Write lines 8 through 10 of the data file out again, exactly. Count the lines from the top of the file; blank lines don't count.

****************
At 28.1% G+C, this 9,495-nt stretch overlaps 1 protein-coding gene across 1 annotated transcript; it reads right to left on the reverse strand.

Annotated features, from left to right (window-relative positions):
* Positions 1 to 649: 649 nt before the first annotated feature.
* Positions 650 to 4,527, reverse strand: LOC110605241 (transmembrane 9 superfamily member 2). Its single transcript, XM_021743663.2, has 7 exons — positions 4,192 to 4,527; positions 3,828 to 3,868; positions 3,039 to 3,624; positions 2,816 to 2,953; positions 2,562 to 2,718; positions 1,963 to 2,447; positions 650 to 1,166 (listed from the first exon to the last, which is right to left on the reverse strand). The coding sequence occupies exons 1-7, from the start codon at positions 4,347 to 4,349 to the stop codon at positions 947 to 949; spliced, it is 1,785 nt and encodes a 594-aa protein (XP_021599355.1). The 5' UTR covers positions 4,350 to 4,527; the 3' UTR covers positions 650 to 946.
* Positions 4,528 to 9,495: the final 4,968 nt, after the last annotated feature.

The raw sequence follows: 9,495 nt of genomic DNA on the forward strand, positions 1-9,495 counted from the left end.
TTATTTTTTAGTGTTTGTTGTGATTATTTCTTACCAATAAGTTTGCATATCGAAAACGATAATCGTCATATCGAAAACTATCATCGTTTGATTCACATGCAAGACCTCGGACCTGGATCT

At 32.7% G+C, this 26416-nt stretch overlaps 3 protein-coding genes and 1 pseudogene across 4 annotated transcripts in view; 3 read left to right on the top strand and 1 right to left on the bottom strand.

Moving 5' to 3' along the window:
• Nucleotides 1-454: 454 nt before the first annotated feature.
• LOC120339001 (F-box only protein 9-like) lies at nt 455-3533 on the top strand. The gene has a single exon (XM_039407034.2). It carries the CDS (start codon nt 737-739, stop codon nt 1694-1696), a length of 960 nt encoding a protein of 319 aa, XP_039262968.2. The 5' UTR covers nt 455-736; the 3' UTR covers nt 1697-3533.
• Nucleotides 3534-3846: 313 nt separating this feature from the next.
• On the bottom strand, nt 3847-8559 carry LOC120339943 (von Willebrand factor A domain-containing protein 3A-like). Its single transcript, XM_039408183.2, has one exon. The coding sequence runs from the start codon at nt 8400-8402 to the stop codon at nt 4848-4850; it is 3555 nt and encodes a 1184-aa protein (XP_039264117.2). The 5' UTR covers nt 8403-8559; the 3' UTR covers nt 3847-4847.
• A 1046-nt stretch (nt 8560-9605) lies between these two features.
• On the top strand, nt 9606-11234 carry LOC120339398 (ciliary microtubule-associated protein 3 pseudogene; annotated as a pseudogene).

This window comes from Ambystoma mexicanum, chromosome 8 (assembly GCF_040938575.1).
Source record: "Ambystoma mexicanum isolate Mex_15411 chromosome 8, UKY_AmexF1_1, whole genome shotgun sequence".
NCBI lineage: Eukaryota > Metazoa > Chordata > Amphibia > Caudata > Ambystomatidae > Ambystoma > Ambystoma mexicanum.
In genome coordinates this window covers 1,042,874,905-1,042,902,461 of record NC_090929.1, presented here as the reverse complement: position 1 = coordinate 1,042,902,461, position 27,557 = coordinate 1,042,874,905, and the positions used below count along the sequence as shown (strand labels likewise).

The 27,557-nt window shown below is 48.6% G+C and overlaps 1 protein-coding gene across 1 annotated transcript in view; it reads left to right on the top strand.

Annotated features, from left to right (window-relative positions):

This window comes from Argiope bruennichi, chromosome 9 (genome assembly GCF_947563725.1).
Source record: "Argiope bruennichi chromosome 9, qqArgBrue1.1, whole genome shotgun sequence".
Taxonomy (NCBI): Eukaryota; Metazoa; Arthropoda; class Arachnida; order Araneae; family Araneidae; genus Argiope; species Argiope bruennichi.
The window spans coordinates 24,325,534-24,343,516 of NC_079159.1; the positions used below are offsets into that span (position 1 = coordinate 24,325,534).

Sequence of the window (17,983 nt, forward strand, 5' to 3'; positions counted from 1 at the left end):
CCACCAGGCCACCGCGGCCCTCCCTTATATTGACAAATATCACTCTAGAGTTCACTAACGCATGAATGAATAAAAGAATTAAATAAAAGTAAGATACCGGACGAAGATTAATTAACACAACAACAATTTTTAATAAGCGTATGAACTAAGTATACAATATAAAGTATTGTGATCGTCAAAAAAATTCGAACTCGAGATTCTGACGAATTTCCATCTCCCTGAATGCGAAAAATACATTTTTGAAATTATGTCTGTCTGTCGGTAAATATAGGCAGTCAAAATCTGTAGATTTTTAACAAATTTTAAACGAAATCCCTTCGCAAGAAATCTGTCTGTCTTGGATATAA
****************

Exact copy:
At 32.7% G+C, this 26416-nt stretch overlaps 3 protein-coding genes and 1 pseudogene across 4 annotated transcripts in view; 3 read left to right on the top strand and 1 right to left on the bottom strand.

Moving 5' to 3' along the window:
• Nucleotides 1-454: 454 nt before the first annotated feature.